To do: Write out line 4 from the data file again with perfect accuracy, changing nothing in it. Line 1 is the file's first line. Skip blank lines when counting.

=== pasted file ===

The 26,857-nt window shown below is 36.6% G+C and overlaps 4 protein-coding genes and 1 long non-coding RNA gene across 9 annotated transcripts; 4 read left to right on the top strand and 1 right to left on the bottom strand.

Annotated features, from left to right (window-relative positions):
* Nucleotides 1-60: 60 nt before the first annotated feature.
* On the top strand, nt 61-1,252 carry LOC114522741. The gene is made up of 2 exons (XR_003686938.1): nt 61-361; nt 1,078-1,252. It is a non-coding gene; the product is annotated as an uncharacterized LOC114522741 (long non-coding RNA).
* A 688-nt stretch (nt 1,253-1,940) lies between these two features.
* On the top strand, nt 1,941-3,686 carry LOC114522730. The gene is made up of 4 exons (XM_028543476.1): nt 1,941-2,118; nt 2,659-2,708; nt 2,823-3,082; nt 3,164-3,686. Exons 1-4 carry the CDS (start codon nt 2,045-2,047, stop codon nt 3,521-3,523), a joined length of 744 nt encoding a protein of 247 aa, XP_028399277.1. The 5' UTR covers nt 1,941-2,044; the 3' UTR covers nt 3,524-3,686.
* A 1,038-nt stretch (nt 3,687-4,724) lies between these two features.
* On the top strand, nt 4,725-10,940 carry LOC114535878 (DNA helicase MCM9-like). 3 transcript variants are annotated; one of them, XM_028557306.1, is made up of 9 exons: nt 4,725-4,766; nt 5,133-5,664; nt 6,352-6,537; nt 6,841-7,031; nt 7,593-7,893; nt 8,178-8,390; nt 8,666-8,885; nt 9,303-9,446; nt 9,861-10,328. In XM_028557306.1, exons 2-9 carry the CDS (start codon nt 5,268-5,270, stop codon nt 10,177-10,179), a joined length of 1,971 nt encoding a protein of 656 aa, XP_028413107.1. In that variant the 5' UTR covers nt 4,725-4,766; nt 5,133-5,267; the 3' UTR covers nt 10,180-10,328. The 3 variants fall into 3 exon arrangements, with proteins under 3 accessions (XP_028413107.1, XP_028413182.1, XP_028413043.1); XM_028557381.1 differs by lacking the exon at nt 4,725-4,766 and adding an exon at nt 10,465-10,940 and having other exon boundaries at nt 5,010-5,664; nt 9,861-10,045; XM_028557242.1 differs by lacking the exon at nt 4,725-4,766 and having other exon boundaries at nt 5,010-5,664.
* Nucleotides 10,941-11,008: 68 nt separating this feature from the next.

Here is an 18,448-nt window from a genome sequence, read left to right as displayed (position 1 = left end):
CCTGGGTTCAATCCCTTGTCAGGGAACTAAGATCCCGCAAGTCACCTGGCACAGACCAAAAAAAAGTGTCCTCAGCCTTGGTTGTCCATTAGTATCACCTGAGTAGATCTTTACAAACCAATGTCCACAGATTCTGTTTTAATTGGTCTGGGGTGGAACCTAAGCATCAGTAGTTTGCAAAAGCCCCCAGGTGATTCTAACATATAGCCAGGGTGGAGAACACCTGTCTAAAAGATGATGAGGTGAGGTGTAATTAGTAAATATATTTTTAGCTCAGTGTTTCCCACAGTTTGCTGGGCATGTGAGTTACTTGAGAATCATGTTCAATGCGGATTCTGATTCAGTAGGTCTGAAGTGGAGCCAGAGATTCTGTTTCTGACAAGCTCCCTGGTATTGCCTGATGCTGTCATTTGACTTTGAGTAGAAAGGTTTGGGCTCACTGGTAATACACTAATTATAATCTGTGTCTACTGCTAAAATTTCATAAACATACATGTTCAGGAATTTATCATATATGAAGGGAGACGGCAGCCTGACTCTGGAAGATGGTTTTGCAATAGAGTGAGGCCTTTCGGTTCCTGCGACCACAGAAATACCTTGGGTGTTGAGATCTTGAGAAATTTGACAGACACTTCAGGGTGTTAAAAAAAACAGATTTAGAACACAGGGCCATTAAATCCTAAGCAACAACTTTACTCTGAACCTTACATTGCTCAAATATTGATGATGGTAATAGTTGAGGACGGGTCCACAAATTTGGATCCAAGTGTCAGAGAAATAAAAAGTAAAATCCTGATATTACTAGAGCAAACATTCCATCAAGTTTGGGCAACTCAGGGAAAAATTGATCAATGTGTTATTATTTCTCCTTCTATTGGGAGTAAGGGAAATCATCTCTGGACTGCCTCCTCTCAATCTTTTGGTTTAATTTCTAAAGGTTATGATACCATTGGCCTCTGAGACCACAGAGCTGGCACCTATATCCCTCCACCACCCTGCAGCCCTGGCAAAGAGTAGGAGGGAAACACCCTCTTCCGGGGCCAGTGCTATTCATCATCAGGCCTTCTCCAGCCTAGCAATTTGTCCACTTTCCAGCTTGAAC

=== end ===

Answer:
* On the top strand, nt 61-1,252 carry LOC114522741. The gene is made up of 2 exons (XR_003686938.1): nt 61-361; nt 1,078-1,252. It is a non-coding gene; the product is annotated as an uncharacterized LOC114522741 (long non-coding RNA).